The site occupies the crest of a steep-sided ridge running north-east to south-west above the Severn Valley. It enjoys wide views except to the east. The castle stands on a rock platform up to 6m above the bases of the ditches which define its north-east and south-west ends. The north-east ditch, 30m wide and 3m below the natural ground level, has a bank 1.5m high outside it, while that to the south-west is narrower. A drawbridge led from the town across the south-western ditch to a simple gate in the curtain wall. The modern track up passes some slight platforms which may mark the site of buildings in the Welsh town. A temporary entrance ramp has been constructed over the fragmentary northern castle wall to facilitate excavation and consolidation.
The plan of the castle, mostly recovered since 1980, consists of a rectangular curtain wall enclosing, at its western end, a large rectangular keep, and at its eastern end, a round tower. Both these features are integrated into its circuit, the keep by its south wall where the latrine shafts are situated. The main ward lay between the keep and a round tower at the opposite end of the castle, but the keep was set in a small courtyard on to which the main entrance opened. The building seems to have had the usual first floor entrance most keeps have for reasons of security, but with a ground floor door added later. A rock-cut ditch runs across the castle court from north to south.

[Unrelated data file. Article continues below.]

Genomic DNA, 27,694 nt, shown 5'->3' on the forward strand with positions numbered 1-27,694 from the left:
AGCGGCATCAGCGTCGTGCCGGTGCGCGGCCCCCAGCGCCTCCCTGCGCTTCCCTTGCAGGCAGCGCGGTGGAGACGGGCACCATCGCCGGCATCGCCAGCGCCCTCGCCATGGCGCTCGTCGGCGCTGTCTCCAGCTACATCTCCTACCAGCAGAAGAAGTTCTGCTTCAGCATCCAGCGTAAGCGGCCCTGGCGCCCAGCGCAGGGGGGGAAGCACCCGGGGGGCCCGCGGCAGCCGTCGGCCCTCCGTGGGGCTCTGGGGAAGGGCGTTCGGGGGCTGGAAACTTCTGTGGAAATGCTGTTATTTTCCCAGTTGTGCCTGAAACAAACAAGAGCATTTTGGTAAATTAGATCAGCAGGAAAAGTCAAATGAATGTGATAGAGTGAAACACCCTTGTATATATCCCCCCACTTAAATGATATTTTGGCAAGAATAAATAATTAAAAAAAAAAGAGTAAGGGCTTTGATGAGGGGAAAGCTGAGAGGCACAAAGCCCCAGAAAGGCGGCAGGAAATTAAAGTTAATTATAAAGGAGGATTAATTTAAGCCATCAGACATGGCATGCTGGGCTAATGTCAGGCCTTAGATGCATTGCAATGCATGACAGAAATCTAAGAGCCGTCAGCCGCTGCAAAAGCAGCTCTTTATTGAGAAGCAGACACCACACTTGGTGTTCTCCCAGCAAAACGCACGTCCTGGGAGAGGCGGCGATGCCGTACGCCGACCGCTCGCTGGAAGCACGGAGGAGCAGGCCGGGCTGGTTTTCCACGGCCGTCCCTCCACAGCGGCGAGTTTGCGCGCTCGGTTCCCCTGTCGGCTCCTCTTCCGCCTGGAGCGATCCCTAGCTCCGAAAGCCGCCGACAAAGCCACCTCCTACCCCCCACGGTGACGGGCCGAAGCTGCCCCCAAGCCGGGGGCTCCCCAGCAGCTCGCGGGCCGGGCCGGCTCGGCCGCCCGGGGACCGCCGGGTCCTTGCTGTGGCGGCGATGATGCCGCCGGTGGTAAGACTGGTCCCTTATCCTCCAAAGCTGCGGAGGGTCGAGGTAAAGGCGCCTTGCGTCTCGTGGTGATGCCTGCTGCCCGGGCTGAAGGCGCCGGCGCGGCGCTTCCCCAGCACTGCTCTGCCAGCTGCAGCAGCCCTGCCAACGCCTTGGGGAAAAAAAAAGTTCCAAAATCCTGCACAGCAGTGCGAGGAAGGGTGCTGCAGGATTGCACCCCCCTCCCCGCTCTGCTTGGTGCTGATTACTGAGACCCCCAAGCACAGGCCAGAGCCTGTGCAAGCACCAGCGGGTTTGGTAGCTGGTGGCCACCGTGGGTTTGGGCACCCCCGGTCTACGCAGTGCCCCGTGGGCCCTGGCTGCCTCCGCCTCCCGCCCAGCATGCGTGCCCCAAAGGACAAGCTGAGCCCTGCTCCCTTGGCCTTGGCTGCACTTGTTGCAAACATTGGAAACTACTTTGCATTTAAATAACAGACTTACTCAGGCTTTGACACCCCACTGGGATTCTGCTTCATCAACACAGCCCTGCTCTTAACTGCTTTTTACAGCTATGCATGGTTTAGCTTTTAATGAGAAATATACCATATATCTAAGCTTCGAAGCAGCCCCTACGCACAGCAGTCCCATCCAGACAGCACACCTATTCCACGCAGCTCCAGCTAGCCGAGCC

The excavations showed that repair work had been carried out to the masonry of the keep and it had been divided internally. These may have been the repairs recorded after the castle was captured by the English, since some of the materials used can be traced to sources in English hands. Excavations also indicate that ranges of buildings lay along the southern and northern sides of the courtyard. Stone balls, which may have been fires from English siege engines in 1277, have been found scattered at the site.
The irregularity of plan of the native Welsh Castles has often been commented upon, the terrain in which they were built being an obvious influence. Several of the 13th-century Welsh castles lack the systematic arrangement of carefully planned and distributed mural towers and gatehouses found in English castles of the same date. Dolforwyn falls into this native Welsh tradition, for there is no gatehouse, simply a gate protected by the keep, admittedly an arrangement also found in Norman castles of south Wales. There is also only one certain mural tower. A rectangular keep is also an unusual feature for a late 13th-century castle in Britain. The Welsh castle of Dinas Bran, situated high above Llangollen, and possibly built in the 1260s, is very similar in plan to Dolforwyn. It also has a rectangular keep, although the entrance which it overlooks takes the form of a twin-towered gatehouse.